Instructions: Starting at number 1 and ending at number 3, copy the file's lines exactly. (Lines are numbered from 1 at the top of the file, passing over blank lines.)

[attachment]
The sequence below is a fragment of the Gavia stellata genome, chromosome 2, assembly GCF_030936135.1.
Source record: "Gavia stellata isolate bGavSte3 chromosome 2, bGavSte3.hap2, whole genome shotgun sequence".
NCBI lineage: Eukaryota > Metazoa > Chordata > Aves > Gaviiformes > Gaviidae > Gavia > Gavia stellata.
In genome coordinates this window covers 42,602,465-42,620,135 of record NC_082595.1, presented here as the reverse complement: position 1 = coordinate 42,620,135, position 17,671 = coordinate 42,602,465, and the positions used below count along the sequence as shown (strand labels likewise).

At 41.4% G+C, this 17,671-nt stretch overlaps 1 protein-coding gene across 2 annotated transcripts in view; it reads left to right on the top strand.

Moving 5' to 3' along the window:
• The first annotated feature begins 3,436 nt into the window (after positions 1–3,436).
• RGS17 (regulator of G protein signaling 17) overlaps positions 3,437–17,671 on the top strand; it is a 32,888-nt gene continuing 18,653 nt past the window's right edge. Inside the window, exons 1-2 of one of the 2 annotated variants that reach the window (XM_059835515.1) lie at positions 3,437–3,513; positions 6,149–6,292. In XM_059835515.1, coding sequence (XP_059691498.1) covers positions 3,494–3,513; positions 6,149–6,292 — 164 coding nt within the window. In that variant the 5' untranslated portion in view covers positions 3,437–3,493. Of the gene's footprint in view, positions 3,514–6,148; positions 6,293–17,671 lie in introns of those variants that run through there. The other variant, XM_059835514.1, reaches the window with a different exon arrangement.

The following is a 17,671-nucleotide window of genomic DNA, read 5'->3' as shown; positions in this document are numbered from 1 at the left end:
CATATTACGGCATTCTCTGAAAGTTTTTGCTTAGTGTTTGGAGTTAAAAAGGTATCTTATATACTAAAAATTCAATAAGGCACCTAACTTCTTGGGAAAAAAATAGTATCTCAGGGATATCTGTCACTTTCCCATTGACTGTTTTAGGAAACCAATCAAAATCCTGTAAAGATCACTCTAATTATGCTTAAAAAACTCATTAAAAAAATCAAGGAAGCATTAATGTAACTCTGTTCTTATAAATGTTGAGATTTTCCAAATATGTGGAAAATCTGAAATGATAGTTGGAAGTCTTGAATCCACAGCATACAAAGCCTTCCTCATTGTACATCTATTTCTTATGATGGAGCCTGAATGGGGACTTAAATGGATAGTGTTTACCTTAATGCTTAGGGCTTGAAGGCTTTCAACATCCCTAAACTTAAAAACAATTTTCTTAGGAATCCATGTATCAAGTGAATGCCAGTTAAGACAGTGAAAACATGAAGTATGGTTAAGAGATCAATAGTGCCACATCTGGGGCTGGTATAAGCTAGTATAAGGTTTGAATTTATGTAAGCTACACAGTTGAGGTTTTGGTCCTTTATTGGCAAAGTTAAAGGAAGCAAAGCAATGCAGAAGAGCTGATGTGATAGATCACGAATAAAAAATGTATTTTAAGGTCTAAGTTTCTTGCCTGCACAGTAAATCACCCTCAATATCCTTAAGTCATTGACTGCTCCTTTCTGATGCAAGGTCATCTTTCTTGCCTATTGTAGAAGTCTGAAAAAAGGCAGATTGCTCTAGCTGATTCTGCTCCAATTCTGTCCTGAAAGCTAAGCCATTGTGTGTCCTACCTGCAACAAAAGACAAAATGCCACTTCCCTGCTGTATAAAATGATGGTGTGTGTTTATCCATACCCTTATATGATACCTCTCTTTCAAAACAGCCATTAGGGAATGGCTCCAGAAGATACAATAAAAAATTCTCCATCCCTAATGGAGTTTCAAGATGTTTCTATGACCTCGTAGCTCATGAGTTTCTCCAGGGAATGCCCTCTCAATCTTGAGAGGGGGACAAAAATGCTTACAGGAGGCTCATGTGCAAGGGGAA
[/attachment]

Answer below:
The sequence below is a fragment of the Gavia stellata genome, chromosome 2, assembly GCF_030936135.1.
Source record: "Gavia stellata isolate bGavSte3 chromosome 2, bGavSte3.hap2, whole genome shotgun sequence".
NCBI lineage: Eukaryota > Metazoa > Chordata > Aves > Gaviiformes > Gaviidae > Gavia > Gavia stellata.